Research Article: Impact of Round-the-Clock, Rapid Oral Fluid HIV Testing of Women in Labor in Rural India

Date Published: May 6, 2008

Publisher: Public Library of Science

Author(s): Nitika Pant Pai, Ritu Barick, Jacqueline P Tulsky, Poonam V Shivkumar, Deborah Cohan, Shriprakash Kalantri, Madhukar Pai, Marina B Klein, Shakuntala Chhabra, David Celentano

Abstract: BackgroundTesting pregnant women for HIV at the time of labor and delivery is the last opportunity for prevention of mother-to-child HIV transmission (PMTCT) measures, particularly in settings where women do not receive adequate antenatal care. However, HIV testing and counseling of pregnant women in labor is a challenge, especially in resource-constrained settings. In India, many rural women present for delivery without any prior antenatal care. Those who do get antenatal care are not always tested for HIV, because of deficiencies in the provision of HIV testing and counseling services. In this context, we investigated the impact of introducing round-the-clock, rapid, point-of-care HIV testing and counseling in a busy labor ward at a tertiary care hospital in rural India.Methods and FindingsAfter they provided written informed consent, women admitted to the labor ward of a rural teaching hospital in India were offered two rapid tests on oral fluid and finger-stick specimens (OraQuick Rapid HIV-1/HIV-2 tests, OraSure Technologies). Simultaneously, venous blood was drawn for conventional HIV ELISA testing. Western blot tests were performed for confirmatory testing if women were positive by both rapid tests and dual ELISA, or where test results were discordant. Round-the-clock (24 h, 7 d/wk) abbreviated prepartum and extended postpartum counseling sessions were offered as part of the testing strategy. HIV-positive women were administered PMTCT interventions. Of 1,252 eligible women (age range 18 y to 38 y) approached for consent over a 9 mo period in 2006, 1,222 (98%) accepted HIV testing in the labor ward. Of these, 1,003 (82%) women presented with either no reports or incomplete reports of prior HIV testing results at the time of admission to the labor ward. Of 1,222 women, 15 were diagnosed as HIV-positive (on the basis of two rapid tests, dual ELISA and Western blot), yielding a seroprevalence of 1.23% (95% confidence interval [CI] 0.61%–1.8%). Of the 15 HIV test–positive women, four (27%) had presented with reported HIV status, and 11 (73%) new cases of HIV infection were detected due to rapid testing in the labor room. Thus, 11 HIV-positive women received PMTCT interventions on account of round-the-clock rapid HIV testing and counseling in the labor room. While both OraQuick tests (oral and finger-stick) were 100% specific, one false-negative result was documented (with both oral fluid and finger-stick specimens). Of the 15 HIV-infected women who delivered, 13 infants were HIV seronegative at birth and at 1 and 4 mo after delivery; two HIV-positive infants died within a month of delivery.ConclusionsIn a busy rural labor ward setting in India, we demonstrated that it is feasible to introduce a program of round-the-clock rapid HIV testing, including prepartum and extended postpartum counseling sessions. Our data suggest that the availability of round-the-clock rapid HIV testing resulted in successful documentation of HIV serostatus in a large proportion (82%) of rural women who were unaware of their HIV status when admitted to the labor room. In addition, 11 (73%) of a total of 15 HIV-positive women received PMTCT interventions because of round-the-clock rapid testing in the labor ward. These findings are relevant for PMTCT programs in developing countries.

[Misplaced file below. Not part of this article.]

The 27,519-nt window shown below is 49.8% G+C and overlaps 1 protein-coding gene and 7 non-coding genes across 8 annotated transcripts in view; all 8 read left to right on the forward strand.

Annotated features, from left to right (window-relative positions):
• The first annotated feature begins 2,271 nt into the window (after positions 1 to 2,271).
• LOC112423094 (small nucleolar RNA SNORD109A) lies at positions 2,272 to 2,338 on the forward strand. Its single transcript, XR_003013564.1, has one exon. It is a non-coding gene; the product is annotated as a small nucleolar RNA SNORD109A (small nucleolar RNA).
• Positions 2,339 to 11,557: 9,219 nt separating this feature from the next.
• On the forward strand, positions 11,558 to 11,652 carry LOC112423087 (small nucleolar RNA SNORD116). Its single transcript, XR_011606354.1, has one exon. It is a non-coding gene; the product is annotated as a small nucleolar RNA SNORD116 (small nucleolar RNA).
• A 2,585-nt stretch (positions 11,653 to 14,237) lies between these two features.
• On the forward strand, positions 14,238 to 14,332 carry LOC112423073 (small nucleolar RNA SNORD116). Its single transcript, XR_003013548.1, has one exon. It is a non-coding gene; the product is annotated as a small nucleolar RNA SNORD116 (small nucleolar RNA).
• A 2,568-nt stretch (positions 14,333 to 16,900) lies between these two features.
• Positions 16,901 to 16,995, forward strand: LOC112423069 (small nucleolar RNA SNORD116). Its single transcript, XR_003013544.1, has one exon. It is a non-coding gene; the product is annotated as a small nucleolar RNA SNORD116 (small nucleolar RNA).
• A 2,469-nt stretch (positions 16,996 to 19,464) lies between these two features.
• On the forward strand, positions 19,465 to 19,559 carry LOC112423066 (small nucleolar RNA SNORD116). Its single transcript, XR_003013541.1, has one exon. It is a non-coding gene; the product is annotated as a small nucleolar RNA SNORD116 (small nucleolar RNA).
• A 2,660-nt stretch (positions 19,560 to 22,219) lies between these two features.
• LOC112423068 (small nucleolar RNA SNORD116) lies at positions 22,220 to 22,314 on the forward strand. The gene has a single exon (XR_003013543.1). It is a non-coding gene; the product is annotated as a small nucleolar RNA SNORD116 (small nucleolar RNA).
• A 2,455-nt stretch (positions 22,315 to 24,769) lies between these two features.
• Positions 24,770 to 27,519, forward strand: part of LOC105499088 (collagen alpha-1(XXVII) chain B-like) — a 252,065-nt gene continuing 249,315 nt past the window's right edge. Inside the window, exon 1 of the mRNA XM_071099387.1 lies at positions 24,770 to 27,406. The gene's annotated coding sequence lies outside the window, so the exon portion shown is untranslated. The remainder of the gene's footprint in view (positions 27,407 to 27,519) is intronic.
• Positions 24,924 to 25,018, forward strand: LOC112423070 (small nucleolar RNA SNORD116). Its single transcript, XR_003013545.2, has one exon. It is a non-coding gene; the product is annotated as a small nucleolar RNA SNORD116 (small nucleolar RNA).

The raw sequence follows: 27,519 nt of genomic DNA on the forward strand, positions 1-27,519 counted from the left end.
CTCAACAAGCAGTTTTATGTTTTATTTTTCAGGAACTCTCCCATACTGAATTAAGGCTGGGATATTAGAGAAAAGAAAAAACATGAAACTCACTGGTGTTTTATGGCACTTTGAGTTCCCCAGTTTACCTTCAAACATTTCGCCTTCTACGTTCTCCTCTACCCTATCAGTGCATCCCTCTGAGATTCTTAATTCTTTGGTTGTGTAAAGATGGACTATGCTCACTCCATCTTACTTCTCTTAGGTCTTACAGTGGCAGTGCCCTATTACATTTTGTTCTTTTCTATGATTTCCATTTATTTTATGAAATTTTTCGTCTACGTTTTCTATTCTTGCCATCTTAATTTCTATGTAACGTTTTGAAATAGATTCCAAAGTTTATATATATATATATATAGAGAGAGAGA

Partial Text: Worldwide, about 18 (45%) of 40 million HIV-infected individuals are women [1]. The vast majority (60%) of new HIV infections occur in women of reproductive age and in infants and children [1]. With only 9% of pregnant women receiving antiretroviral therapy (ART) (as compared to the UNAIDS/WHO target of 80%), an urgent scaling up of HIV prevention efforts are needed to avert a pediatric HIV epidemic [1]. Controlling HIV infection in women and children is crucial for changing the trajectory of the global HIV epidemic.

HIV testing of pregnant women during labor and delivery is one of the last opportunities to prevent mother-to-child HIV transmission, especially in women who do not have access to antenatal care and HIV testing services early in pregnancy. In India, a sizeable proportion of rural women present to hospitals for delivery without any prior antenatal care [10,11]. Even those women who do receive some antenatal care do not always get tested for HIV for various reasons.



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